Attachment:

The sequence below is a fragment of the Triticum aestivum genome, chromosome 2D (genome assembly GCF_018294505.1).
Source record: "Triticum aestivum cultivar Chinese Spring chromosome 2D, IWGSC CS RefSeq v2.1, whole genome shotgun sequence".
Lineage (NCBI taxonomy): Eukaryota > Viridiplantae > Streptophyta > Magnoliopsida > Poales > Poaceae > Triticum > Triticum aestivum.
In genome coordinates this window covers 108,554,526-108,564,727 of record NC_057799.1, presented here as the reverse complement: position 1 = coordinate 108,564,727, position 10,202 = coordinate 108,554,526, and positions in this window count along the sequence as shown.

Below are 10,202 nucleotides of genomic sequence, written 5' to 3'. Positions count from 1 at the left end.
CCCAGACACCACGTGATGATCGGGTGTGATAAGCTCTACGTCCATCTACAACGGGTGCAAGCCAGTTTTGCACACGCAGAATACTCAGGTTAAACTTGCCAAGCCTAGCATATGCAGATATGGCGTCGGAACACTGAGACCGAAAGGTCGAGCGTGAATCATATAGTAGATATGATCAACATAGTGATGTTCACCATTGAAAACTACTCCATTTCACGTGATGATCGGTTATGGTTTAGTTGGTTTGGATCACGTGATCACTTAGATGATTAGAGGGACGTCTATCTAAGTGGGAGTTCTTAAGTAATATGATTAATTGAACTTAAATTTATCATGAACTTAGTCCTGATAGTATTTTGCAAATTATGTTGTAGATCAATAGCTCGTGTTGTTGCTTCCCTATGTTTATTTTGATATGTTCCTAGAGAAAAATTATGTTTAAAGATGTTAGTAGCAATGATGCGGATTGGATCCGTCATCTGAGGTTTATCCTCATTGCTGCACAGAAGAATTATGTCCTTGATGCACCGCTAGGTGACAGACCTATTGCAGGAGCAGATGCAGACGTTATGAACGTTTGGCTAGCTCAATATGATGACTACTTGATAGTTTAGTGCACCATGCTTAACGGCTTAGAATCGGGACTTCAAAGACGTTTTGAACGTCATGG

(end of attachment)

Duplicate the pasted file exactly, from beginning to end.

The sequence below is a fragment of the Triticum aestivum genome, chromosome 2D (genome assembly GCF_018294505.1).
Source record: "Triticum aestivum cultivar Chinese Spring chromosome 2D, IWGSC CS RefSeq v2.1, whole genome shotgun sequence".
Lineage (NCBI taxonomy): Eukaryota > Viridiplantae > Streptophyta > Magnoliopsida > Poales > Poaceae > Triticum > Triticum aestivum.
In genome coordinates this window covers 108,554,526-108,564,727 of record NC_057799.1, presented here as the reverse complement: position 1 = coordinate 108,564,727, position 10,202 = coordinate 108,554,526, and positions in this window count along the sequence as shown.

Below are 10,202 nucleotides of genomic sequence, written 5' to 3'. Positions count from 1 at the left end.
CCCAGACACCACGTGATGATCGGGTGTGATAAGCTCTACGTCCATCTACAACGGGTGCAAGCCAGTTTTGCACACGCAGAATACTCAGGTTAAACTTGCCAAGCCTAGCATATGCAGATATGGCGTCGGAACACTGAGACCGAAAGGTCGAGCGTGAATCATATAGTAGATATGATCAACATAGTGATGTTCACCATTGAAAACTACTCCATTTCACGTGATGATCGGTTATGGTTTAGTTGGTTTGGATCACGTGATCACTTAGATGATTAGAGGGACGTCTATCTAAGTGGGAGTTCTTAAGTAATATGATTAATTGAACTTAAATTTATCATGAACTTAGTCCTGATAGTATTTTGCAAATTATGTTGTAGATCAATAGCTCGTGTTGTTGCTTCCCTATGTTTATTTTGATATGTTCCTAGAGAAAAATTATGTTTAAAGATGTTAGTAGCAATGATGCGGATTGGATCCGTCATCTGAGGTTTATCCTCATTGCTGCACAGAAGAATTATGTCCTTGATGCACCGCTAGGTGACAGACCTATTGCAGGAGCAGATGCAGACGTTATGAACGTTTGGCTAGCTCAATATGATGACTACTTGATAGTTTAGTGCACCATGCTTAACGGCTTAGAATCGGGACTTCAAAGACGTTTTGAACGTCATGG